Definitions for capriciouskəˈprɪʃ əs, -ˈpri ʃəs

This page provides all possible meanings and translations of the word capricious

Princeton's WordNet

  1. capricious, freakish(adj)

    changeable

    "a capricious summer breeze"; "freakish weather"

  2. capricious, impulsive, whimsical(adj)

    determined by chance or impulse or whim rather than by necessity or reason

    "a capricious refusal"; "authoritarian rulers are frequently capricious"; "the victim of whimsical persecutions"

Wiktionary

  1. capricious(Adjective)

    Impulsive and unpredictable; determined by chance, impulse, or whim

  2. Origin: From French capricieux, from Italian capriccioso.

Webster Dictionary

  1. Capricious(adj)

    governed or characterized by caprice; apt to change suddenly; freakish; whimsical; changeable

Numerology

  1. Chaldean Numerology

    The numerical value of capricious in Chaldean Numerology is: 8

  2. Pythagorean Numerology

    The numerical value of capricious in Pythagorean Numerology is: 6

Sample Sentences & Example Usage

  1. Helen Prejean:

    It is random, arbitrary and capricious and disproportionately meted out to minorities and poor people, race plays such a huge role.

  2. Ralph Waldo Emerson:

    There is nothing capricious in nature and the implanting of a desire indicates that its gratification is in the constitution of the creature that feel it.

  3. William O. Douglas:

    Any test that turns on what is offensive to the communitys standards is too loose, too capricious, too destructive of freedom of expression to be squared with the First Amendment. Under that test, juries can censor, suppress, and punish what they dont like, provided the matter relates to sexual impurity or has a tendency to excite lustful thoughts. This is community censorship in one of its worst forms. It creates a regime where in the battle between the literati and the Philistines, the Philistines are certain to win.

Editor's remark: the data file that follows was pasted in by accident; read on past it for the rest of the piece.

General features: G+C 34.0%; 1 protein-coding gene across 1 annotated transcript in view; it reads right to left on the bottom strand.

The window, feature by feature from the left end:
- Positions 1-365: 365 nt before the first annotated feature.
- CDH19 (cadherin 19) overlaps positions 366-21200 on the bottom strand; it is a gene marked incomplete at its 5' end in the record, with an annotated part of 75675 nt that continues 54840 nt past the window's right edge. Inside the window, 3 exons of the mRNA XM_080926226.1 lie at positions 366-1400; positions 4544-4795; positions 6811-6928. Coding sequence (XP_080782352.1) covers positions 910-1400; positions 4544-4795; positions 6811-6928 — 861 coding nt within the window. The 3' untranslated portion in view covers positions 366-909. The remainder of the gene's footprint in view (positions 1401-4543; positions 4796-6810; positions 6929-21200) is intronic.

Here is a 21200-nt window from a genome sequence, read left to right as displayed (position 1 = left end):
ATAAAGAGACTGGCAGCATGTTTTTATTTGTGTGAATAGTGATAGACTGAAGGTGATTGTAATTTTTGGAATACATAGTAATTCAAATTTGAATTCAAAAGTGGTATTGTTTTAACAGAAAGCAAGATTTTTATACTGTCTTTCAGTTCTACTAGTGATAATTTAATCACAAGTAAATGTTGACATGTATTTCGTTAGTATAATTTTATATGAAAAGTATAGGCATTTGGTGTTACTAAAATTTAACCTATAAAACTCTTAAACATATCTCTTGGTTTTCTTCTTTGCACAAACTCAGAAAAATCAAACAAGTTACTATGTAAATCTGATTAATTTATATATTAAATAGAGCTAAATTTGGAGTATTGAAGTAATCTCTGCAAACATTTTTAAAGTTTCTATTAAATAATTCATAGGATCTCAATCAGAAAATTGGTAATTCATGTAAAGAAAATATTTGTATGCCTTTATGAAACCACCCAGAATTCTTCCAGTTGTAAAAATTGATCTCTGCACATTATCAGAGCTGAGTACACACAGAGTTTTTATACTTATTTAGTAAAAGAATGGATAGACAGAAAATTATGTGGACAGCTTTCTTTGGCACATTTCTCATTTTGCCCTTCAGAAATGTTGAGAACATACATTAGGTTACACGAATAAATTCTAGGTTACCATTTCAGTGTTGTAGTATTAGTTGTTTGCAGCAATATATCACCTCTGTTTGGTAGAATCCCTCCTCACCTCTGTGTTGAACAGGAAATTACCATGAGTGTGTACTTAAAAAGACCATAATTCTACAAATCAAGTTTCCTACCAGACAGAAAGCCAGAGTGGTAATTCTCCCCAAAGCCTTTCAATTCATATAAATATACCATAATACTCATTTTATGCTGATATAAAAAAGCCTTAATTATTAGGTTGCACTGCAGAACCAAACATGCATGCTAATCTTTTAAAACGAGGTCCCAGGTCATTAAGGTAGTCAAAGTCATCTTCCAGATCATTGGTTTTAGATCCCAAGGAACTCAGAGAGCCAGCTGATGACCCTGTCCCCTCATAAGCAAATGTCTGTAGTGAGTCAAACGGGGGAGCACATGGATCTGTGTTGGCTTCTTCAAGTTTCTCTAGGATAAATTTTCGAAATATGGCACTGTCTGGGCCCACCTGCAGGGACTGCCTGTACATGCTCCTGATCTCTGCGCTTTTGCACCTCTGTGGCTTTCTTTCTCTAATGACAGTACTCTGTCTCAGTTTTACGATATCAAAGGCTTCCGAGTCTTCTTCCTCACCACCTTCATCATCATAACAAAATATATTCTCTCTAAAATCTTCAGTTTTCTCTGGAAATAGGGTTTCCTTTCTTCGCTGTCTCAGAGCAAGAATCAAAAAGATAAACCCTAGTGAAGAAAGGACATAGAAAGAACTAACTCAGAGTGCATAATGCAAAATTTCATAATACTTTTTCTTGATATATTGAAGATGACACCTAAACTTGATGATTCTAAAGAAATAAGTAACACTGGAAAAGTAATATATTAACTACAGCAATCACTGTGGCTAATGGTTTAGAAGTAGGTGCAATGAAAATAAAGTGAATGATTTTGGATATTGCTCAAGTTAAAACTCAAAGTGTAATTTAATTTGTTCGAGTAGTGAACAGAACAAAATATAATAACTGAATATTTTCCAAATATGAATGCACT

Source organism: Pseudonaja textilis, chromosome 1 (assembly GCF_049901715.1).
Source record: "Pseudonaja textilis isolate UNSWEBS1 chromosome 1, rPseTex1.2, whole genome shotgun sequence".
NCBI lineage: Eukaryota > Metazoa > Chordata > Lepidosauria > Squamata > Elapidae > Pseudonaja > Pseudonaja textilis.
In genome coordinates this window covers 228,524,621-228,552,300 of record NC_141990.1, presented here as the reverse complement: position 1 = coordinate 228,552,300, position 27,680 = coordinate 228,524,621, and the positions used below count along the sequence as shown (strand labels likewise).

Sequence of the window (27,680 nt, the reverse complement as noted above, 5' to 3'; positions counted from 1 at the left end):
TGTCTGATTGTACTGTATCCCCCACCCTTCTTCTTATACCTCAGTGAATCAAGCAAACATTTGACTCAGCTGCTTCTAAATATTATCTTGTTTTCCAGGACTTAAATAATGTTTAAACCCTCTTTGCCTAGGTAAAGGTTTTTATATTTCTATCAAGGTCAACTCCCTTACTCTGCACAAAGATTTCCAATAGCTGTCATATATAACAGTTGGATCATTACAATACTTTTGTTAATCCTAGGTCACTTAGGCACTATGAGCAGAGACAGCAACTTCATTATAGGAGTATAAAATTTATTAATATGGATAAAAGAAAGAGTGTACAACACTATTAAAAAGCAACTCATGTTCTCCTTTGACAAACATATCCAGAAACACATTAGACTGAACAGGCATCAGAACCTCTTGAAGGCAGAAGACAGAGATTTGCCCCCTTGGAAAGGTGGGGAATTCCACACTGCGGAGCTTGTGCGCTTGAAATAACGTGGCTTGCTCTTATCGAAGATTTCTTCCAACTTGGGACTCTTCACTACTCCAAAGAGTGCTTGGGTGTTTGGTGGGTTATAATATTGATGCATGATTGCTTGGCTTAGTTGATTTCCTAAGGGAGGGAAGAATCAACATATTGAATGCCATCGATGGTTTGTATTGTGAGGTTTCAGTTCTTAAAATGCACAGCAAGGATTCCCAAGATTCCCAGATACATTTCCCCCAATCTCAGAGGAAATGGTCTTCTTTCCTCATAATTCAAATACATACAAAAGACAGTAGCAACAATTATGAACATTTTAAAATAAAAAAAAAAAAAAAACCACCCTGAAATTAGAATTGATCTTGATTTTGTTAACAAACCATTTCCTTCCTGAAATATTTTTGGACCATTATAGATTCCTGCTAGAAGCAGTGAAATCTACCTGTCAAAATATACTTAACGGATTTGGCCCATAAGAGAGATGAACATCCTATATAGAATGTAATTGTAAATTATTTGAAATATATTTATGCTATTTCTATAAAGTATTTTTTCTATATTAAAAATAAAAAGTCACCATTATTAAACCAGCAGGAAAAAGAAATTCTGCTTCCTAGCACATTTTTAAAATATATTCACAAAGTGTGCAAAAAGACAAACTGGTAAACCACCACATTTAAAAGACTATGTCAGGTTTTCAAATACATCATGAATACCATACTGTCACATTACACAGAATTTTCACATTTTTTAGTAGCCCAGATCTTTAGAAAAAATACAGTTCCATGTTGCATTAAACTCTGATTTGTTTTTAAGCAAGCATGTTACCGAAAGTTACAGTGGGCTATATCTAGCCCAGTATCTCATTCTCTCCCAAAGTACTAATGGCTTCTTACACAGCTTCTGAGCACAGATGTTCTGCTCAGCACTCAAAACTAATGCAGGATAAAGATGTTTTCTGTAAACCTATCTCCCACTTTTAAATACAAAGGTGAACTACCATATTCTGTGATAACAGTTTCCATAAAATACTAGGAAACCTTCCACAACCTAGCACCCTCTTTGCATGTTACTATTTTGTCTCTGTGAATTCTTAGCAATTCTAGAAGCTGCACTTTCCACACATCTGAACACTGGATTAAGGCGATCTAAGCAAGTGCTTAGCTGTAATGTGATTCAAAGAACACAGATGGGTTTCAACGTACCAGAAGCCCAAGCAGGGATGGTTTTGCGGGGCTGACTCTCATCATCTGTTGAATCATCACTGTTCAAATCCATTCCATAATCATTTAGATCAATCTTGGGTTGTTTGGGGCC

4. Eugène Delacroix:

    What torments my soul is its loneliness. The more it expands among friends and the daily habits or pleasures, the more, it seems to me, it flees me and retires into its fortress. The poet who lives in solitude, but who produces much, is the one who enjoys those treasures we bear in our bosom, but which forsake us when we give ourselves to others. When one yields oneself completely to one's soul, it opens itself to one, and then it is that the capricious thing allows one the greatest of good fortunes... that of sympathizing with others, of studying itself, of painting itself constantly in its works.

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Translations for capricious

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